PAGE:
Meanwhile, the new CloudBees DevSecOps platform is built on Tekton, uses a GitHub Actions style domain-specific language (DSL), and adds feature flagging, security, compliance, pipeline orchestration, analytics and value stream management (VSM) into a fully managed single-tenant SaaS, multitenant SaaS or on-premises virtual private cloud instance.
“The new CloudBees platform turns Tekton into an easy-to-use pipeline automation solution and can directly benefit from Jenkins also running and scaling with Kubernetes,” Volk said. “This strategy makes sense as it builds on existing differentiation (1000 plugins) and aims to make Tekton, an incredibly scalable pipeline automation framework, accessible to the masses.”
CloudBees said its new extensible DevSecOps platform redefines DevSecOps by addressing the challenges associated with delivering better, more secure and compliant cloud native software at a faster pace than ever.
“DevSecOps has been harder to implement than people would like, so bringing the ‘Sec’ part of the equation into CloudBees’ expertise with DevOps can only be a step forward,” Bloomberg said.
What’s Old Is New?
But is it just old wine in new bottles?
“The adoption of Tekton by Cloudbees was originally announced back in the DevOps days in 2019 when they announced the JenkinsX project would delegate the execution layer to Tekton. So, I don’t see this as new,” Mercer told The New Stack. “Outside of this, the collection of capabilities, such as value stream management, compliance, and feature flags, provide compelling capabilities as an integrated stack. I am not a fan of the addition of a new DSL. I also feel like they would do well to promote their compliance capabilities more since our survey data shows this is a top challenge for teams.”
Moreover, CloudBees cites a new discipline called platform engineering, which has emerged as an evolution of DevOps practices. The discipline brings together multiple roles such as site reliability engineers (SREs), DevOps engineers, security teams, product managers, and operations teams. Their shared mission is to integrate all the siloed technology and tools used within the organization into a golden path for developers. The CloudBees platform is purpose-built for this mission, the company said in a statement.
In addition, CloudBees said its focus going forward is on the following imperatives:
- Developer-Centric Experience
Enhances the developer experience by minimizing cognitive load and making DevOps processes nearly invisible, using concepts of blocks, automation and golden paths.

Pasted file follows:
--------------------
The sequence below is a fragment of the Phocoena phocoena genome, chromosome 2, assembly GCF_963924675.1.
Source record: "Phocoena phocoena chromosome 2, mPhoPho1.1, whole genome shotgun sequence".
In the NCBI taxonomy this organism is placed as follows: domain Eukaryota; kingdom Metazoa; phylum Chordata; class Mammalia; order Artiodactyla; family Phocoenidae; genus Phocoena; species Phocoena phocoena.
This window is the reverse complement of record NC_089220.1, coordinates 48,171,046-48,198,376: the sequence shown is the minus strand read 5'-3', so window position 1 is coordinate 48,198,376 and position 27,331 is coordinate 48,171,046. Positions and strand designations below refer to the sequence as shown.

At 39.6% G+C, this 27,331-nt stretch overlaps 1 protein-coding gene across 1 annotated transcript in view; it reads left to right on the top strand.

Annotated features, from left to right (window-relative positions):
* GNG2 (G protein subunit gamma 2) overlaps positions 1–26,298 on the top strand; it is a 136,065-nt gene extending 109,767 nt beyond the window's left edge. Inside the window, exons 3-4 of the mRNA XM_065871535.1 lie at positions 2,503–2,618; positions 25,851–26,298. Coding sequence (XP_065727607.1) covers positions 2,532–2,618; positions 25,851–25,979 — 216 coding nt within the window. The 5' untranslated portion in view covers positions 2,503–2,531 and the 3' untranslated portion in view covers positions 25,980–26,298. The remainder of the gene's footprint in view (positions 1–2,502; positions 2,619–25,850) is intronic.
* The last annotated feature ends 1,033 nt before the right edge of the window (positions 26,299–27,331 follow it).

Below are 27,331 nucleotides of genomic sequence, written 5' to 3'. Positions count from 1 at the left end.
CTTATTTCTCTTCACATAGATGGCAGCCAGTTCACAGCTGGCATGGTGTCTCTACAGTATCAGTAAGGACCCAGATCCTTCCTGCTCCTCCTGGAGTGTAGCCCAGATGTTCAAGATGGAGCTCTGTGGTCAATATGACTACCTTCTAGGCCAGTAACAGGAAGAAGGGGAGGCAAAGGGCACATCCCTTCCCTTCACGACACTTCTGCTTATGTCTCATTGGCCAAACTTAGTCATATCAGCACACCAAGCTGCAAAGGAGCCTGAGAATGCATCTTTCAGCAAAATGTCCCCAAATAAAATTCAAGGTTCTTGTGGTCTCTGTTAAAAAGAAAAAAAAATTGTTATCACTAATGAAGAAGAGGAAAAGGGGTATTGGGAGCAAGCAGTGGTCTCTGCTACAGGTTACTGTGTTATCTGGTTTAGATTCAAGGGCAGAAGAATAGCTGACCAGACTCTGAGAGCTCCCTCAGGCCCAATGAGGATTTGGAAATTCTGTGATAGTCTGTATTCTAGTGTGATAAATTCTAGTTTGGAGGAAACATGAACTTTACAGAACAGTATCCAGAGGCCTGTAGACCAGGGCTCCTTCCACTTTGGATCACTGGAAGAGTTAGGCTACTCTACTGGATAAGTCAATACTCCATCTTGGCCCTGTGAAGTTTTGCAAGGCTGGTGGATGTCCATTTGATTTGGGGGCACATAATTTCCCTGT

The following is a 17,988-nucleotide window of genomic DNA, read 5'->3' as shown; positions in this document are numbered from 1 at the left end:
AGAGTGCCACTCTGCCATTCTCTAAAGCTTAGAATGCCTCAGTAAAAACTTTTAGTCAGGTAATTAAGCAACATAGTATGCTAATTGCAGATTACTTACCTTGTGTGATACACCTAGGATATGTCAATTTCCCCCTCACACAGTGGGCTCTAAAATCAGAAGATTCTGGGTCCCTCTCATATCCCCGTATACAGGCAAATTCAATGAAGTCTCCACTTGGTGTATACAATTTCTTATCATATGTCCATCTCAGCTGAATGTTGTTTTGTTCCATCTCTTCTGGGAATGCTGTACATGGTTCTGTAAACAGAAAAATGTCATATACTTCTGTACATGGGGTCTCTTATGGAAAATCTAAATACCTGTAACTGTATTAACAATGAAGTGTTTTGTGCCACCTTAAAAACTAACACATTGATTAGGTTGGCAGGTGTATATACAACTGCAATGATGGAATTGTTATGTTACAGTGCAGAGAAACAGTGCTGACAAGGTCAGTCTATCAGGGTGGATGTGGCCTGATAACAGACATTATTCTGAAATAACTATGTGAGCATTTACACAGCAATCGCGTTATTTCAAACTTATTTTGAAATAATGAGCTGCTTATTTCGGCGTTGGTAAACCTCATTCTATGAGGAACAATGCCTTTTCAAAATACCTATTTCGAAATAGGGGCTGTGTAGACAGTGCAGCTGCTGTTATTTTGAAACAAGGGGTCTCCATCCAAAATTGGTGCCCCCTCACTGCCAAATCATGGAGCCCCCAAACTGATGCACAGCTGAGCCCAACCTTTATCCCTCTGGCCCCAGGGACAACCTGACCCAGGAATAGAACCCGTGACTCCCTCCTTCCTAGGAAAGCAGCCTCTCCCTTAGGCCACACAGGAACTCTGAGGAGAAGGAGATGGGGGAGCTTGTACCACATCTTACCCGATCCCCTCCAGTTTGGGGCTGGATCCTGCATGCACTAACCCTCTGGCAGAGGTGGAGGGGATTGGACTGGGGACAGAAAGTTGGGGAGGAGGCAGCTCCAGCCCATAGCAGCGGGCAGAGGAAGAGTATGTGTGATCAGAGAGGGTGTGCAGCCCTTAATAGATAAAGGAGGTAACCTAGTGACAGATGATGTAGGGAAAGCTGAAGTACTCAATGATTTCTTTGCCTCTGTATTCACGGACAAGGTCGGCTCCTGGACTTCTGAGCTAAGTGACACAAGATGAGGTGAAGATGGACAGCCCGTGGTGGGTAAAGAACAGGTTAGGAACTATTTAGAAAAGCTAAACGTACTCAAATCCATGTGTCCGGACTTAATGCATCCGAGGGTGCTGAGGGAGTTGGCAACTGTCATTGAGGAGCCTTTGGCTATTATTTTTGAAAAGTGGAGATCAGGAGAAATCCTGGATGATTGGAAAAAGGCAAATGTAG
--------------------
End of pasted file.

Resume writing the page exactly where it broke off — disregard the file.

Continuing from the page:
- Open and Extensible
Embraces the DevOps ecosystem of tools, starting with Jenkins. This flexibility to orchestrate any other tool enables organizations to protect the investments they have already made in tooling. Teams can continue to use their preferred technologies simply by plugging them into the platform.
- Self-Service Model
Enables platform engineering to customize the platform, thus providing autonomy for development teams. For example, platform engineers can design automation and actions that are then consumed in a self-service mode by developers. Developers focus on what they do best: create innovation. No waiting for needed automation, actions, or resources.
- Security and Compliance
Centralizes security and compliance. The CloudBees platform comes with out-of-the-box workflow templates containing built-in security. Sensitive information, like passwords and tokens, are abstracted out of the pipeline, significantly enhancing security and compliance throughout the software development life cycle. Automated DevSecOps is baked in, with best-of-breed checks across source code, binaries, cloud environments, data and identity, all based on Open Policy Agent (OPA). Continuous compliance just happens, with out-of-the-box regulatory frameworks for standards such as FedRamp, SOC2 and automated evidence collection for the auditors.
“We have been using the CloudBees platform in beta. One significant value add for us was that it significantly reduced the time it took to pass our ISO 27001 compliance audit,” said Michel Lopez, founder and CEO at E2F, in a statement. “The auditor had scheduled 12 hours of interviews, but it ended after 60 minutes. This was because all of the controls were provided by the CloudBees platform.”